May 18th, 2019

World’s Best Handgunners Compete at Bianchi Cup Next Week

NRA Bianchi Cup Missouri Hallsville Green Valley Dough Koenig Jesse Harrison Duff
Jessie Harrison is a multi-time Bianchi Cup Ladies’ Division Champion.

The world’s top pistoleros head to Missouri next week to compete in the 2019 NRA Bianchi Cup, the USA’s most prestigious action pistol match. Also known as the NRA National Action Pistol Championship, this year’s Bianchi Cup event runs May 22-24, 2019 in Hallsville, Missouri at the Green Valley Rifle & Pistol Club. There will be Competitor Registrations Tuesday and Wednesday May 21-22, along with a Multi-Gun Aggregate on Wednesday. Then Championship competition begins at 8:00 am on Thursday, May 23rd.

NRA Bianchi Cup Missouri Hallsville Green Valley Dough Koenig Jesse Harrison Duff

READ Full 2019 Bianchi Cup Program HERE »

Due to the high accuracy required in each stage of the Bianchi Cup, the tournament is widely considered one of the most difficult handgun championships on the planet. To finish on top, you have to be near-perfect. Ace shooter Carl Benosky explains: “To Win a Bianchi Cup you’ve got to be consistent. You’ve got to shoot good ALL the time… you can’t make any mistakes.”

Over the past 30+ years the Bianchi Cup has become the richest handgun event in the world, with cash and prizes for the best scores on four stages of fire for both revolver and semi-auto pistol divisions.

At the Bianchi Cup, each round is the aggregate of the four (4) fired events: Practical, Barricade, Falling Plate, and Moving Target Events. Each of the four events requires 48 shots to complete. 480 points possible on each event. Three of the four are scored on the NRA tombstone P1 target. You must hit in the 10-ring or inner X-Ring on EVERY shot to shoot a “clean” 1920.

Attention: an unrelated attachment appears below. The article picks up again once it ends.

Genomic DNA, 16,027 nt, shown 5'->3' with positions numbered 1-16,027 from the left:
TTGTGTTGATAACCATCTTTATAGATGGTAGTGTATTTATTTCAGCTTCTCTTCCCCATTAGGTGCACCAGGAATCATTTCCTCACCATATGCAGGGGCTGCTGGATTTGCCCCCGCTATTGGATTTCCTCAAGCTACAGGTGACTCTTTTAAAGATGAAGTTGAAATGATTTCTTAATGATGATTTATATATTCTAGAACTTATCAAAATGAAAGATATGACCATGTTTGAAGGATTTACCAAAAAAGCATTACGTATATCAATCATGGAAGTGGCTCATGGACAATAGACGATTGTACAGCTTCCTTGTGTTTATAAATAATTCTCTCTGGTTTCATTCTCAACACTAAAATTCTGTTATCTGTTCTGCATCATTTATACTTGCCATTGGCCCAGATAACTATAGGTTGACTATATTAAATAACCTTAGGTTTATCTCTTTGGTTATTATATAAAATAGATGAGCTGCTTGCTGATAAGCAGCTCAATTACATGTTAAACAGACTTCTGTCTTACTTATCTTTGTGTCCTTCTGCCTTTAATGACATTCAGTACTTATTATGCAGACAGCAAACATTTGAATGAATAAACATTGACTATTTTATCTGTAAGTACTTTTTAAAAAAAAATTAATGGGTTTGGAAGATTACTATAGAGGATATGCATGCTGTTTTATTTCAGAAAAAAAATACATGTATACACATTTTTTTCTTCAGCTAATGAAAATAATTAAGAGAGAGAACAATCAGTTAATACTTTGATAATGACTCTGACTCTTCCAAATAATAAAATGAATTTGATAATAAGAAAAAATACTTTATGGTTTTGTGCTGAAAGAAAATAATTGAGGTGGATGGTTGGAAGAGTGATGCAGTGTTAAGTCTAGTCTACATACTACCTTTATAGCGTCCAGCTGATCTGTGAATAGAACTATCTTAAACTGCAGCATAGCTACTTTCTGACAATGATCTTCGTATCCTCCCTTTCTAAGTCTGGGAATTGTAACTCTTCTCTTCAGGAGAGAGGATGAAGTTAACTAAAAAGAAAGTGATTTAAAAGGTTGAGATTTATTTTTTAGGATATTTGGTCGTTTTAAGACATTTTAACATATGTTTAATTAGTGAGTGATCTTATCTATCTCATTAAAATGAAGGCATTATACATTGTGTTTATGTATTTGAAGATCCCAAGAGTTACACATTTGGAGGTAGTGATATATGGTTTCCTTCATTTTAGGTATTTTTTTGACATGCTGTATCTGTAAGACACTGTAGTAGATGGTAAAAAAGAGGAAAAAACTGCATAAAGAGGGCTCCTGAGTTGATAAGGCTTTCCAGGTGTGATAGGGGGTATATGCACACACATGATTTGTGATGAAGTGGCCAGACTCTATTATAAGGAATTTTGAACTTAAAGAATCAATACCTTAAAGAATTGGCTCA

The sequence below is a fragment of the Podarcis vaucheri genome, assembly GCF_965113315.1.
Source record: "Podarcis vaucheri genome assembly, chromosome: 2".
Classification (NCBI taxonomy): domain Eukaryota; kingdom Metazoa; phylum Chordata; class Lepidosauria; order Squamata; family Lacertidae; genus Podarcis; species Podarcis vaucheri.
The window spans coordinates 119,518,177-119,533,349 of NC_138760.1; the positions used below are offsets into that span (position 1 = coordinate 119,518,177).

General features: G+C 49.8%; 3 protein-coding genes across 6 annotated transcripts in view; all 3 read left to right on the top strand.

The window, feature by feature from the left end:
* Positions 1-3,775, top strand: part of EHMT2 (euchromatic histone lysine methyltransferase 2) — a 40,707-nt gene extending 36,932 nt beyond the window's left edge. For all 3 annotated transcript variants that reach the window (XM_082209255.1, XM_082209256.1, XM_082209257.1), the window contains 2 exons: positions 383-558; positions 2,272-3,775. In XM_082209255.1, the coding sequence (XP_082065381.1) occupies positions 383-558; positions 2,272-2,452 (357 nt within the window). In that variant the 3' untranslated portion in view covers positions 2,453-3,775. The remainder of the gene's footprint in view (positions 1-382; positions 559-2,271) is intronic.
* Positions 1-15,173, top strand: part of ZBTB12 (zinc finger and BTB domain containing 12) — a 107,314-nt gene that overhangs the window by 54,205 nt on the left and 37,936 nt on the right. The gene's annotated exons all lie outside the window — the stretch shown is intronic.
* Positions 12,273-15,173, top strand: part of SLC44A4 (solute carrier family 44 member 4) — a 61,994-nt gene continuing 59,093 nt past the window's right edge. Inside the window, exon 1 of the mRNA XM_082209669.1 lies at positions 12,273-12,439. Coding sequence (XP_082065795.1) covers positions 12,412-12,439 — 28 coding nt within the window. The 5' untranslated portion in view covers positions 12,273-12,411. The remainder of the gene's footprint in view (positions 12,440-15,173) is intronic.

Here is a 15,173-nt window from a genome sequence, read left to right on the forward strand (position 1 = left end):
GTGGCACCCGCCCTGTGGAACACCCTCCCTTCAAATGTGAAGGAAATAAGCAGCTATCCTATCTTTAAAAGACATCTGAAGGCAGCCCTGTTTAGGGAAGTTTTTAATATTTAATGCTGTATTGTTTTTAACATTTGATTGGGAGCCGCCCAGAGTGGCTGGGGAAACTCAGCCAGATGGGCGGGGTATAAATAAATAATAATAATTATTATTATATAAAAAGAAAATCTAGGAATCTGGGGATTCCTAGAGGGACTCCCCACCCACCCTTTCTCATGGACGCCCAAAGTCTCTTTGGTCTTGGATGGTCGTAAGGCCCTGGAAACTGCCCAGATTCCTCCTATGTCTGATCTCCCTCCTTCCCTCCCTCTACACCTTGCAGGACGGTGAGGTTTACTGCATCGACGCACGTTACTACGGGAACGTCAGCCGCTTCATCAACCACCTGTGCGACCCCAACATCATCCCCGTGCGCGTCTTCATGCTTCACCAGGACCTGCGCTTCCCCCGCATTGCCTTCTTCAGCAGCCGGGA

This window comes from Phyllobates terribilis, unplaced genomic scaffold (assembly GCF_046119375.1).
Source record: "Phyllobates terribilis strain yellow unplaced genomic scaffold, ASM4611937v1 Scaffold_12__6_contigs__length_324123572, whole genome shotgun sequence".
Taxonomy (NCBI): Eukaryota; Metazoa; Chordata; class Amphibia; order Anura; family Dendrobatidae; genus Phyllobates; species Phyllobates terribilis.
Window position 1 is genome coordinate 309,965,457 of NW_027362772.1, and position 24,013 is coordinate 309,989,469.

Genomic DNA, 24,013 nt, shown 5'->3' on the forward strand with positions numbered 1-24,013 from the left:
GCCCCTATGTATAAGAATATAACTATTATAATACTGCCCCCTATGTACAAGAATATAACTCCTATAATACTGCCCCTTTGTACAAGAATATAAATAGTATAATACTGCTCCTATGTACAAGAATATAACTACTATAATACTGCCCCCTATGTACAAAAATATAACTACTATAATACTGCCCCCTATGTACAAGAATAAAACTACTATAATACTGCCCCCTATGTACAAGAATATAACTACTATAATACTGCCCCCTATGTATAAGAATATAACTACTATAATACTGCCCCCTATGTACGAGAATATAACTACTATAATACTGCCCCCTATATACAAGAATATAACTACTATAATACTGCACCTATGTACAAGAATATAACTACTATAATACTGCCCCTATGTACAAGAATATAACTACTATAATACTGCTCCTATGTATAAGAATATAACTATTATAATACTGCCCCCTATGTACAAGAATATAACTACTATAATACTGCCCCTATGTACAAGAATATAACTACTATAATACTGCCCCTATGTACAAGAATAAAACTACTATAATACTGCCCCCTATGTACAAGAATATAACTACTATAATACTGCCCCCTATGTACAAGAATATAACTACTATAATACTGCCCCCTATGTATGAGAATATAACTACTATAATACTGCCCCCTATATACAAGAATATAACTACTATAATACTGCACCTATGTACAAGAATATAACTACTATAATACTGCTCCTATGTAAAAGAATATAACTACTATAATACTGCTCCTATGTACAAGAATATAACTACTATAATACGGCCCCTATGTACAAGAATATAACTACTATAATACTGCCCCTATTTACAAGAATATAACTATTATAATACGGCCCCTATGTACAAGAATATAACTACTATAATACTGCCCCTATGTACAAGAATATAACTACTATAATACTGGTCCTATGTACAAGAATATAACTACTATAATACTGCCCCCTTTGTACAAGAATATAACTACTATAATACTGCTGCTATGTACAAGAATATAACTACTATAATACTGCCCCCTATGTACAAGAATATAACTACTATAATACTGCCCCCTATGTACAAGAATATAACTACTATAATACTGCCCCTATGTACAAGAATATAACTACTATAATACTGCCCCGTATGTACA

Bianchi Cup pistol target tombstone silhouette doug koenig

27 Years ago Doug Koening, who has won the Bianchi Cup 18 times, set the standard with a 1920 score. Since then, every Open shooter knows that he or she must “clean” this match (i.e. score a “1920”) to have a chance to take the title of “Champion”. The X-Count is the tie-breaker.

18-Time Bianchi Cup Winner Doug Koenig
NRA Bianchi Cup Missouri Hallsville Green Valley Dough Koenig Jesse Harrison Duff

Women of the Bianchi Cup

NRA Bianchi Cup Missouri Hallsville Green Valley Dough Koenig Jesse Harrison Duff

Bianchi Cup Family Affair — Chris Cerino Family in 2015

Permalink Competition, Handguns, News No Comments »
May 18th, 2019

SCOTUS Will Hear Challenge to Crazy New York City Gun Law

SCOTUS U.S. Supreme Court New York City handgun law challenge appeal

Story based on Report by NRA-ILA
The U.S. Supreme Court has taken up a challenge by an NRA state affiliate to a New York City gun control scheme that effectively prohibits lawfully-licensed handgun owners from leaving the city with their own firearms. In the New York State Rifle and Pistol Association v. City of New York, NY case, the plaintiffs raise objections to the N.Y. City law, particularly that it violates the Second Amendment.

Few laws in the history of our nation, or even in contemporary times, have come close to such a sweeping prohibition on the transportation of arms. — U.S. DOJ Brief challenging N.Y. City law

Given the uniquely oppressive and bizarre nature of the challenged restrictions, many observers believe the real question in the case isn’t whether New York City will lose but on what grounds and how badly. The City itself, in fact, recently made a desperate attempt to avoid a ruling on its laws by claiming to the court that it was in the process of revising the regulations to address the issues raised in the case. The court rejected that gambit, and proceedings in the case have continued.

SCOTUS U.S. Supreme Court New York City handgun law challenge appeal